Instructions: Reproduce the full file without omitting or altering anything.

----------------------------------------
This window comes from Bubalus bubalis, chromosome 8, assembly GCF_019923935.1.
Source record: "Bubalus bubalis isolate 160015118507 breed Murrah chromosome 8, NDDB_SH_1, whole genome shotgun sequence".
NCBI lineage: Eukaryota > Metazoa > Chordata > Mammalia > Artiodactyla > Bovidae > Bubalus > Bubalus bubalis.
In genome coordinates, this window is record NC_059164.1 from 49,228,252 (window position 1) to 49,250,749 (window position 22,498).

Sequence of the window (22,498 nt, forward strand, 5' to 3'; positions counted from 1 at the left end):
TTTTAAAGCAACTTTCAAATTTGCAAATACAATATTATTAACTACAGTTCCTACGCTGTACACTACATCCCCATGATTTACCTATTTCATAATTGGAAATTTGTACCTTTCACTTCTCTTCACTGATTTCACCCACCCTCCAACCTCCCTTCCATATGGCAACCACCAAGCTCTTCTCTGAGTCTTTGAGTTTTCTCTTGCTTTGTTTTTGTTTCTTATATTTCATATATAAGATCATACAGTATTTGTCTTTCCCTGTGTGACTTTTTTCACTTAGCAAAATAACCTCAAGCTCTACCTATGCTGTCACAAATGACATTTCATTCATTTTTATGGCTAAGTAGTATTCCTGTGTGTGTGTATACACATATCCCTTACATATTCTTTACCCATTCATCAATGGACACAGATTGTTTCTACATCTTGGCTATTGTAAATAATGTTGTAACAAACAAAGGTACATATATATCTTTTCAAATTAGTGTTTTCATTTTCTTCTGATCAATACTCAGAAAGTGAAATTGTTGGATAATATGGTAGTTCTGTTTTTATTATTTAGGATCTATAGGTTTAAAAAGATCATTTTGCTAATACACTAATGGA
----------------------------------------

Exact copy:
This window comes from Bubalus bubalis, chromosome 8, assembly GCF_019923935.1.
Source record: "Bubalus bubalis isolate 160015118507 breed Murrah chromosome 8, NDDB_SH_1, whole genome shotgun sequence".
NCBI lineage: Eukaryota > Metazoa > Chordata > Mammalia > Artiodactyla > Bovidae > Bubalus > Bubalus bubalis.
In genome coordinates, this window is record NC_059164.1 from 49,228,252 (window position 1) to 49,250,749 (window position 22,498).

Sequence of the window (22,498 nt, forward strand, 5' to 3'; positions counted from 1 at the left end):
TTTTAAAGCAACTTTCAAATTTGCAAATACAATATTATTAACTACAGTTCCTACGCTGTACACTACATCCCCATGATTTACCTATTTCATAATTGGAAATTTGTACCTTTCACTTCTCTTCACTGATTTCACCCACCCTCCAACCTCCCTTCCATATGGCAACCACCAAGCTCTTCTCTGAGTCTTTGAGTTTTCTCTTGCTTTGTTTTTGTTTCTTATATTTCATATATAAGATCATACAGTATTTGTCTTTCCCTGTGTGACTTTTTTCACTTAGCAAAATAACCTCAAGCTCTACCTATGCTGTCACAAATGACATTTCATTCATTTTTATGGCTAAGTAGTATTCCTGTGTGTGTGTATACACATATCCCTTACATATTCTTTACCCATTCATCAATGGACACAGATTGTTTCTACATCTTGGCTATTGTAAATAATGTTGTAACAAACAAAGGTACATATATATCTTTTCAAATTAGTGTTTTCATTTTCTTCTGATCAATACTCAGAAAGTGAAATTGTTGGATAATATGGTAGTTCTGTTTTTATTATTTAGGATCTATAGGTTTAAAAAGATCATTTTGCTAATACACTAATGGA